residue; also, that it was not neces-
sary, as a condition precedent to
a right of action, for plaintiff to

make a formal demand of the
brick, and tender payment there-
for at the place of delivery; that
it was enough if he was ready and
willing to receive and pay on de-
livery; nor was it necessary that
plaintiff should have had, during
the whole time specified, a sum of
money on hand sufficient to pay
the whole purchase-price; it was
sufficient if he had the means and
resources at command which
would have enabled him to pay if
the brick had been delivered.
Mount v. Lyon.

LACHES, 1, 2.

STATUTE OF FRAUDS, 1, 2, 3, 5, 6.

H. CANAL CO. (Mem.), 652.
CONOR v. DEMPSEY (Mem.), 665.
PENTER (Mem.), 668.
BEATSON. ELWELL (Mem.), 678.
(Mem.), 681.




DAMAGES, 2, 3.





A corporation cannot avail itself
of its own negligence as a basis of
a cause of action against a stock-
holder. It may waive a perform-
ance of its own rules and is es-
topped by its acts and official de-
clarations, the same as a natural
'person. Where, therefore, a stock-
holder in a corporation, organized
under the laws of the State of
Connecticut, transferred his stock
in good faith, which transfer was
not made upon the books of the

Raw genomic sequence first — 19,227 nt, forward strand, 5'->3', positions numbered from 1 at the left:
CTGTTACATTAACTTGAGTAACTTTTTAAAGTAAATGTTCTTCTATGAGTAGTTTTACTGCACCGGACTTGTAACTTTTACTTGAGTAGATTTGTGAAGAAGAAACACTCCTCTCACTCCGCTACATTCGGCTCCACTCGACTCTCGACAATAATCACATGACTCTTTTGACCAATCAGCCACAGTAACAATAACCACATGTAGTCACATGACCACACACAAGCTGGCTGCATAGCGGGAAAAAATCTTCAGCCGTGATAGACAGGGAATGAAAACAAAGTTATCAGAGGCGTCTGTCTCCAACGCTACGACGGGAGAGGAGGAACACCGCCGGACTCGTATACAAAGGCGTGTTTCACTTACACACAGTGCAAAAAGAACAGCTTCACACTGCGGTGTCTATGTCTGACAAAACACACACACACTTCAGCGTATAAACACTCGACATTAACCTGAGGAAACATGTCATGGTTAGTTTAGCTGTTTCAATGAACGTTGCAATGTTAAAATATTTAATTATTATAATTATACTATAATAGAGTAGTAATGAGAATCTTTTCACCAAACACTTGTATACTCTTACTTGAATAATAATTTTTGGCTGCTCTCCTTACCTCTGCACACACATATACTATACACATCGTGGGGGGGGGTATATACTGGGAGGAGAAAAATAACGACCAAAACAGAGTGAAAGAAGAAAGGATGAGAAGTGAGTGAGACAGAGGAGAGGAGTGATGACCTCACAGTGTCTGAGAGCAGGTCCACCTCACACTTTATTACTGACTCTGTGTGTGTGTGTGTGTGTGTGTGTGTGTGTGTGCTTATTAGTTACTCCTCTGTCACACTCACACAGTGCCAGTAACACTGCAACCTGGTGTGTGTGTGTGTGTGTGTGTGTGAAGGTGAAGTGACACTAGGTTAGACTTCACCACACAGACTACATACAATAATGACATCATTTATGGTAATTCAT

company, as is required by the
statute of Connecticut (§§ 209, 212,
chap. 14, Laws of Conn., revision
of 1849) in order to pass the title
(the company having no transfer
book), and the certificate required
by the statute to be filed and re-
corded in the town clerk's office,
to make the transfer valid as to
creditors, was not signed by the

president and treasurer of the com-
pany, as required by its by-laws,
but the same was recorded by the
direction of the company, and the
transfer was acquiesced in by it,
and the transferee recognized as
the owner,-Held, that the original
stockholder was not liable for un-
paid calls upon the stock transfer-
red, made subsequent to the trans-
fer. Isham v. Buckingham.


2. The capital stock of an incorpo-
rated company is personal pro-
perty; it has not, nor has the cer-
tificate or other evidence of title
or ownership, any of the qualities
of commercial or negotiable paper.
Weaver v. Barden,

3. As a rule, the purchaser or as-
signee of shares of the capital
stock in a corporation acquires no
other or better title than the seller
or assignor has, and takes it sub-
ject to the legal and equitable
rights of third persons.


4. Where stock is transferred partly
in payment of a precedent debt
and partly for a consideration paid
at the time, the purchaser will not
be regarded as a holder for value
as against one having the legal
title or a prior equity, so far as the
assignment was received in pay-
ment of the precedent debt (GRO-
VER, J., dissenting), but is enti-
tled to a lien for the amount of